The History of Church Street
Those who remember the uniqueness of Church Street describe it with wit and charm, even as they rue the circumstances that necessitated its existence and led to its extinction. After the Civil War ended in 1865, during the Reconstruction period, many states – including South Carolina – passed a set of laws known as “The Black Code” or “Jim Crow Laws” specifically designed to repress black people. The harsh realities of these laws kept African Americans from fully participating in economic, social and political systems. During this bleak time, the entrepreneurs on Church Street found a way to flourish, creating their own vibrant economy in a tight-knit business community.
In the late 1950s and early 1960s, civil rights legislation led to the repeal of these draconian laws and to desegregation. As integration progressed, those who previously supported the businesses on Church Street exercised their option to patronize “white-owned” businesses. This led to hard times for businesses on Church Street as their customer base splintered.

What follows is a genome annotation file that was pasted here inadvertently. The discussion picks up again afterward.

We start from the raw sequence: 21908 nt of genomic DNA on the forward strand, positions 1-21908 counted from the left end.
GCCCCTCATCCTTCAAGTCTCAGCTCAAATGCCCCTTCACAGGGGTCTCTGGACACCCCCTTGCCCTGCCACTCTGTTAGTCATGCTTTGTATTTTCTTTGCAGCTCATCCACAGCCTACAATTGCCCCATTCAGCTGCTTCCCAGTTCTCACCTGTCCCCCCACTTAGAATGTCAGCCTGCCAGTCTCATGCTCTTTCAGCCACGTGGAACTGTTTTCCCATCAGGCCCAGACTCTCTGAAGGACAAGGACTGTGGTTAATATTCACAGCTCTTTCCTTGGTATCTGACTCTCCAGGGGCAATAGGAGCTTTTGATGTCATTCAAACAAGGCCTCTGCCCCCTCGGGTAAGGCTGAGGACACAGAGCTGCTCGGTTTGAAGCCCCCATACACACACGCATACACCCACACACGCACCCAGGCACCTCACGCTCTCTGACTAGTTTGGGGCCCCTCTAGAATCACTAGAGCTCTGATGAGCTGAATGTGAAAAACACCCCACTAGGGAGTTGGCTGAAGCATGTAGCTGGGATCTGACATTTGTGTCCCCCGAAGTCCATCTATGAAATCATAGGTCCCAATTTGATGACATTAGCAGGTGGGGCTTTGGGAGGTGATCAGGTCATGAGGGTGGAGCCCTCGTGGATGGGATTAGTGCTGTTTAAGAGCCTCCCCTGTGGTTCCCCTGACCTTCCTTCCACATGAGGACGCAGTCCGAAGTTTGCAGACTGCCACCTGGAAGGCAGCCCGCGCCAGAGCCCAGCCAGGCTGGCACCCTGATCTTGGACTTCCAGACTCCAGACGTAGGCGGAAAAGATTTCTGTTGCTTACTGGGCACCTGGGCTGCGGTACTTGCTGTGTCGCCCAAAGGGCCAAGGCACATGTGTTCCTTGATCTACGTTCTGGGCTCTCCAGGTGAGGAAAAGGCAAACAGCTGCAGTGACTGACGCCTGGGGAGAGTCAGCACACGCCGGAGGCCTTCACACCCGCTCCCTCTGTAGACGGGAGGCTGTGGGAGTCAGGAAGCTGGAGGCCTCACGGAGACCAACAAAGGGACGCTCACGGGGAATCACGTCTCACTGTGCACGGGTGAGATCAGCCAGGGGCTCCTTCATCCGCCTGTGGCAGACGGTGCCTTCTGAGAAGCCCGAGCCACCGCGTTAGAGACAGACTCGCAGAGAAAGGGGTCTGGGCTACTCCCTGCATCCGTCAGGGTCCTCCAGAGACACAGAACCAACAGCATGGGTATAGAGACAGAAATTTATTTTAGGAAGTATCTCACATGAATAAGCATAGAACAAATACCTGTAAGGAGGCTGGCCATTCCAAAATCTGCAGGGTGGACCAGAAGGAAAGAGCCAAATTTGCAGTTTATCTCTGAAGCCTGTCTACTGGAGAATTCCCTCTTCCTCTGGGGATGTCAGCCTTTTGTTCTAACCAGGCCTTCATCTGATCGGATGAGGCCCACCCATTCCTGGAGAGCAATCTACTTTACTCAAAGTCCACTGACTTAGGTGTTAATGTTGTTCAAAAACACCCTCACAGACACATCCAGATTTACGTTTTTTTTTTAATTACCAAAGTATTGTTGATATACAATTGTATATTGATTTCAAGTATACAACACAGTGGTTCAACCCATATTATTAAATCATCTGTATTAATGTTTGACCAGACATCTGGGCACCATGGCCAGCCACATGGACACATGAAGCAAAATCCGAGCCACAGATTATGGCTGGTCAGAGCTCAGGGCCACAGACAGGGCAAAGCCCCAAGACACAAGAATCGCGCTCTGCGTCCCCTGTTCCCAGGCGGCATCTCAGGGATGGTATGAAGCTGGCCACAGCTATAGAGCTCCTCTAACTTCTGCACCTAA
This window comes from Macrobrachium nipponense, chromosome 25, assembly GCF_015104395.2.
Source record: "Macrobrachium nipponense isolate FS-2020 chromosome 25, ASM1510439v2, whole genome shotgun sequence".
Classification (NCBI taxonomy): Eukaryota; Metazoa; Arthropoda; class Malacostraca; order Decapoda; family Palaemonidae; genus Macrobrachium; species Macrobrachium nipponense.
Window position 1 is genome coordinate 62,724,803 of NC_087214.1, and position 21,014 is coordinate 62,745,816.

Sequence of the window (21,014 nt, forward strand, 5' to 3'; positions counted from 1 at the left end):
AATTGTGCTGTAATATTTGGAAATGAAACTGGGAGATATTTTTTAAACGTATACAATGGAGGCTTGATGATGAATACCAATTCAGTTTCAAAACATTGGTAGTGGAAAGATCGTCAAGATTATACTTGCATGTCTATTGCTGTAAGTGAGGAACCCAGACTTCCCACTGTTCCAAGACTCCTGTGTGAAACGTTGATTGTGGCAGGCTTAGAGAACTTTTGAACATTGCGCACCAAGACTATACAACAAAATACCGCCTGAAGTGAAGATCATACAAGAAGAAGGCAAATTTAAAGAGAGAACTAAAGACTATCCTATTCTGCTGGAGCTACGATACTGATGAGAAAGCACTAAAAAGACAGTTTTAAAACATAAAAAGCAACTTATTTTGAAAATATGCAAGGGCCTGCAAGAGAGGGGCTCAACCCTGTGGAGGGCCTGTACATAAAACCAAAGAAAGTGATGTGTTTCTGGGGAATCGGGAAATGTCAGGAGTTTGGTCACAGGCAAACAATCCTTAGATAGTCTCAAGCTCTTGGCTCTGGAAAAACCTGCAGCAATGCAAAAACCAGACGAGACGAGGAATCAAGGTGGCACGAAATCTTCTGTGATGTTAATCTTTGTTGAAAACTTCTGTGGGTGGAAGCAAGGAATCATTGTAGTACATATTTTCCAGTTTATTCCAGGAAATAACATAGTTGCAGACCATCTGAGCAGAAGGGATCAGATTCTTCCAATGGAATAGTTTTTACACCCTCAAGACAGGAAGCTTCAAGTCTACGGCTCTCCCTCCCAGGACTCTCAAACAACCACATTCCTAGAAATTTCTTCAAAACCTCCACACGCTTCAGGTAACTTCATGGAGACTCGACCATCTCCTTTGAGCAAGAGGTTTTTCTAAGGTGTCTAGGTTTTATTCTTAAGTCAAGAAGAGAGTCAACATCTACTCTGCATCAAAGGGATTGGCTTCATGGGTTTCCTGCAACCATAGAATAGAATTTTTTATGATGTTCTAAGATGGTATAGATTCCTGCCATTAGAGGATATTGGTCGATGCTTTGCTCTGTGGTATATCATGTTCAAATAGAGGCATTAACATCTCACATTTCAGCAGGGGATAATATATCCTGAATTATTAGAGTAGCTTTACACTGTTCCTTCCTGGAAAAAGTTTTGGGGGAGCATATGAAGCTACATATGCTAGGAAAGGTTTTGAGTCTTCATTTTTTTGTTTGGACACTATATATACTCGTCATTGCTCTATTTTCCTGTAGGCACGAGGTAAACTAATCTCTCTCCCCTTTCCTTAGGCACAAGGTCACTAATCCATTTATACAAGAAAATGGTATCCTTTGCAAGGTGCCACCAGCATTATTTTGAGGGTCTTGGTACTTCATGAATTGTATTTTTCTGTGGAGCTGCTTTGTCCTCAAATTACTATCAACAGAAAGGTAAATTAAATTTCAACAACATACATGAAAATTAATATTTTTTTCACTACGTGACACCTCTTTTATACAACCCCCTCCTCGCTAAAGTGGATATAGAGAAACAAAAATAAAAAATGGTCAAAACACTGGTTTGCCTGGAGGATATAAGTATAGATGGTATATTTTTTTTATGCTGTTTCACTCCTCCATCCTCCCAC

During the 1970s, the viability of the area waned. The buildings were razed for a parking lot at the end of the decade. Some businesses were relocated with the assistance of the City of Anderson, but most simply closed. As the businesses disappeared, an effort led by “The Black Pioneers” called to honor Church Street so that its historic and economic contribution to Anderson would not be forgotten. “The Black Pioneers” were a group of former business owners, their family members and patrons who held Church Street dear. Their sentiment captured the attention of City leaders and the seeds of the Church Street Heritage Project were sown. A monument to honor the era was placed on the site when the parking lot opened in 1982.